We have identified novel driver genes involved in different mechanisms relevant for MCL pathogenesis such as cell cycle (CDKN1B), DNA replication and DDR (SAMHD1),57  RNA processing (HNRNPH1),58  or chromatin modification (SMARCB1).59  The more aggressive behavior of cMCL is associated with higher number of drivers, particularly CNA, compared with nnMCL. Interestingly, ATM alteration seems a specific and early event driving cMCL (64% of cases) that may even occur in the germline of some patients. The inactivation of this element may promote the shortening of telomeres, facilitating the development of the frequent structural genomic complexity of these tumors.37  On the contrary, nnMCL have very few driver alterations, with only TERT and TP53 slightly more enriched in this subgroup. The high genomic complexity in a small subset of nnMCL carrying these 2 alterations suggests that they may be an alternative mechanism facilitating tumor progression.

The WGS of this cohort shows the complex genomic landscape of MCL at unprecedented high resolution and uncovers novel mechanisms of oncogenic activation including BFB cycles amplifying BMI1 and MIR17HG,60,61  or inversions and translocations reorganizing regulatory regions (NMYC, MYC, TERT).62  Indeed, this genomic complexity emerges as one of the most relevant parameters determining the patient outcome, and is associated with increasing DNA methylation changes previously related to cell division.44-50  Our epiCMIT score captures these changes and correlates with higher proliferation, and specific genetic alterations such as −9p21 (CDKN2A), TP53, MYC, or the newly identified HNRNPH1, which collectively suggests that these alterations may provide to MCL cells a higher proliferative capacity.

Several individual drivers have prognostic value. However, their impact is mainly because of their association with the global genomic complexity captured by the number of CNA. Only TP53 and MYC alterations add prognostic information to CNA, reinforcing the prognostic relevance of these individual alterations observed in previous studies.17,63-66  Interestingly, the epiCMIT score also has independent prognostic value, indicating that the complex evolution of MCL may be better recognized by the integration of genomic and epigenomic parameters.

In conclusion, the integration of whole-genome and epigenomic analyses of MCL reveals the complexity and relationship of these alterations that determine the different evolution of the 2 MCL subtypes and define subsets of patients with marked distinct outcomes.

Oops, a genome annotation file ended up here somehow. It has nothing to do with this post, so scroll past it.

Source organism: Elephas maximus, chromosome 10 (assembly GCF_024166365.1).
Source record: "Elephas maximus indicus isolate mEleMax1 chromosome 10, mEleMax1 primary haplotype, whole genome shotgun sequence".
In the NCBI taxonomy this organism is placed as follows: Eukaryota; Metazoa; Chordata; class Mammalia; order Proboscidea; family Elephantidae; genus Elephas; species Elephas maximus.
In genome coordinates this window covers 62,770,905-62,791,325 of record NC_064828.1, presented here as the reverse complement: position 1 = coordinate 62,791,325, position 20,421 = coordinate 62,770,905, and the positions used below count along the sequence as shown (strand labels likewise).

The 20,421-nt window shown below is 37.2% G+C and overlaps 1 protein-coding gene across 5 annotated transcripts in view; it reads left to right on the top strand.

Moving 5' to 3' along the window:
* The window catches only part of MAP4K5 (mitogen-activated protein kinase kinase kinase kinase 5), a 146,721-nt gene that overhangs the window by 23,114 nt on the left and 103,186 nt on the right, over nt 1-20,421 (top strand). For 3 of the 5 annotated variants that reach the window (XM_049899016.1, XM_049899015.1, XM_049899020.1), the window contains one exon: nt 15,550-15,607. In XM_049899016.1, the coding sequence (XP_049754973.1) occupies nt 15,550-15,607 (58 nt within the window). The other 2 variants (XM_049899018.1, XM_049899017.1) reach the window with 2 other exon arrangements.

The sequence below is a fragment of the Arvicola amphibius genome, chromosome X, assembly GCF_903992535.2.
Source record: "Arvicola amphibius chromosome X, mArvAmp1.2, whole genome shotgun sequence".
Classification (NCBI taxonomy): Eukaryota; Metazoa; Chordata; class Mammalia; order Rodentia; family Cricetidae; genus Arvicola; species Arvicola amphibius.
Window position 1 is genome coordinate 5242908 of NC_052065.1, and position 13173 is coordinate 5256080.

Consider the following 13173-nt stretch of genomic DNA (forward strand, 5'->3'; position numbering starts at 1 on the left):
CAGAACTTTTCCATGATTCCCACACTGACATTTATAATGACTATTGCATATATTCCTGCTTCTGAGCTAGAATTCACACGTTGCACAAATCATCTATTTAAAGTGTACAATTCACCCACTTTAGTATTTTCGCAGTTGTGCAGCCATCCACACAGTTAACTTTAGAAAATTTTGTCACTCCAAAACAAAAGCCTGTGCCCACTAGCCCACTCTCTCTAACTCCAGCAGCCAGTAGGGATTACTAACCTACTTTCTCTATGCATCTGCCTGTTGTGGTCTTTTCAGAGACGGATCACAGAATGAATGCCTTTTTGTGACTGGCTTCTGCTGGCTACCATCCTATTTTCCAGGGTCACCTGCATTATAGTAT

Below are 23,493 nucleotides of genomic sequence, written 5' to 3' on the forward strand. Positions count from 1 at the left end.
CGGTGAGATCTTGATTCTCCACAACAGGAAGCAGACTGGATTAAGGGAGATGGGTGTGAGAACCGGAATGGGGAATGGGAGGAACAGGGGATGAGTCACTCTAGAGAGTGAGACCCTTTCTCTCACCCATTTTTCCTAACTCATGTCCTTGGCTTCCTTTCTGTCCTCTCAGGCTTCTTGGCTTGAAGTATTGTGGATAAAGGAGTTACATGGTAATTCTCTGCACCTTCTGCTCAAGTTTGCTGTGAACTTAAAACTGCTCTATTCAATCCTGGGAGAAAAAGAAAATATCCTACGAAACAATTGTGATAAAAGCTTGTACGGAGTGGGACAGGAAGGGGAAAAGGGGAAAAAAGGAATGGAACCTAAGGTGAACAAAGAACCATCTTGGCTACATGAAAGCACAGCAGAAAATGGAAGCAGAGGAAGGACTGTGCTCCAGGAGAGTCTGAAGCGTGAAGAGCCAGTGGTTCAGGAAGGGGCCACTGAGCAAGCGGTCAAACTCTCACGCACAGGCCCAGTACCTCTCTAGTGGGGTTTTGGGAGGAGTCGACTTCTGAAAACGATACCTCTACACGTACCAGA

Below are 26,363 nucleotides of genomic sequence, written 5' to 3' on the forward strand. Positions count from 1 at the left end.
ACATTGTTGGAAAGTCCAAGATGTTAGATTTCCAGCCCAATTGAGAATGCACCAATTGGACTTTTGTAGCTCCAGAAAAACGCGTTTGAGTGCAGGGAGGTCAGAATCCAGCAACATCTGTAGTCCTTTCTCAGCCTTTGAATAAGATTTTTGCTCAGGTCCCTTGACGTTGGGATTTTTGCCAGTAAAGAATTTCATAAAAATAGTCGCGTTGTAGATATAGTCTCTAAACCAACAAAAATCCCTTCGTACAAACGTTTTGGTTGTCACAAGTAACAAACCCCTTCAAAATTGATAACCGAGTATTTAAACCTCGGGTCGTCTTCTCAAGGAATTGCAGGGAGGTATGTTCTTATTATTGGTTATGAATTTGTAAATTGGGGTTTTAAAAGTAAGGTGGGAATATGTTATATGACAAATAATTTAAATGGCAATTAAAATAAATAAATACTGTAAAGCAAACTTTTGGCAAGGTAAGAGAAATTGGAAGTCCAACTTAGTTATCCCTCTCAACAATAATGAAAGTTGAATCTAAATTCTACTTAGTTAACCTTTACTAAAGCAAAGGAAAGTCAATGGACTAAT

Our entire genomic data set, including whole-genome sequencing, SNP arrays, gene expression arrays, and DNA methylation arrays have been deposited at the European Genome-phenome Archive (accession number EGAS00001004165).

The online version of this article contains a data supplement.

The publication costs of this article were defrayed in part by page charge payment. Therefore, and solely to indicate this fact, this article is hereby marked “advertisement” in accordance with 18 USC section 1734.

Acknowledgments

The authors are grateful to have used the hematopathology collection registered at the Biobank of the Hospital Clinic–Institut d’Investigacions Biomèdiques August Pi i Sunyer (IDIBAPS) for sample procurement. The authors are indebted to the IDIBAPS Genomics core facility. We are grateful to Miriam Prieto, Silvia Martín, and Sílvia Ruiz for their technical and logistic assistance.

This work was supported by research funding from Fondo de Investigaciones Sanitarias, Instituto de Salud Carlos III (PI17/01061 to S.B.); National Institutes of Health, National Cancer Institute “Molecular Diagnosis, Prognosis, and Therapeutic Targets in Mantle Cell Lymphoma” (P01CA229100 to E.C.); Ministerio de Ciencia e Innovación (RTI2018-094274-B-I00 to E.C., SAF2017-87811-R to X.S.P., and SAF2017-86126-R to J.I.M.-S.); Generalitat de Catalunya Suport Grups de Recerca AGAUR (2017-SGR-1142 to E.C., and AGAUR 2017-SGR-736 to J.I.M.-S.); German Ministry of Science and Education in the framework of the ICGC MMML-Seq (01KU1002) and ICGC DE-Mining (01KU1505) to R.S. F.N. is supported by a predoctoral fellowship of the Ministerio de Ciencia e Innovación (BES-2016-076372). A.D.-N. is supported by the Department of Education of the Basque Government (PRE_2017_1_0100). E.C. is an Academia Researcher of the “Institució Catalana de Recerca i Estudis Avançats” of the Generalitat de Catalunya.

This work was mainly developed at the Centre Esther Koplowitz, Barcelona, Spain.

Authorship

Contribution: F.N. and D.M.-G. analyzed and interpreted data, wrote the manuscript, and contributed to the conception of the study; G. Clot performed statistical and clinical analyses; A.D.-N., A.N., R.R., J.G.-A., R.V.-M., C.L., M.P., G. Castellano, P.J., D. Costa, D.T., and R.K. analyzed and interpreted data; M.D.-F., R.V.-B., M.K., and V.C. analyzed and interpreted epigenetic data; A.N., M.A., B.E., A.M., I.R.-C., R.S., and D. Colomer performed sample preparation and/or provided clinical data; E.G. and A.L.-G. centralized clinical data and interpreted data; J.I.M.-S. and X.S.P. analyzed and interpreted data, and contributed to the conception of the study; S.B. and E.C. jointly designed the study, supervised the research, interpreted data, and wrote the manuscript; and all authors read, commented on, and approved the manuscript.

Conflict-of-interest disclosure: E.C. is named inventor on 2 patents filed by the National Institutes of Health, National Cancer Institute: “Methods for selecting and treating lymphoma types,” licensed to NanoString Technologies, and “Evaluation of mantle cell lymphoma and methods related thereof.” X.S.P. has ownership interest in DREAMgenics. The remaining authors declare no competing financial interests.

Correspondence: Elias Campo, Unitat Hematopatologia, Hospital Clínic, Villarroel 170, 08036 Barcelona, Spain; e-mail: ecampo@clinic.cat; and Sílvia Beà, Molecular Pathology of Lymphoid Neoplasms, Institut d’Investigacions Biomèdiques August Pi i Sunyer, Rosselló, 153, 08036 Barcelona, Spain; e-mail: sbea@clinic.cat.

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Author notes

*

F.N. and D.M.-G. contributed equally to this work.

S.B. and E.C. jointly supervised this work.

Supplemental data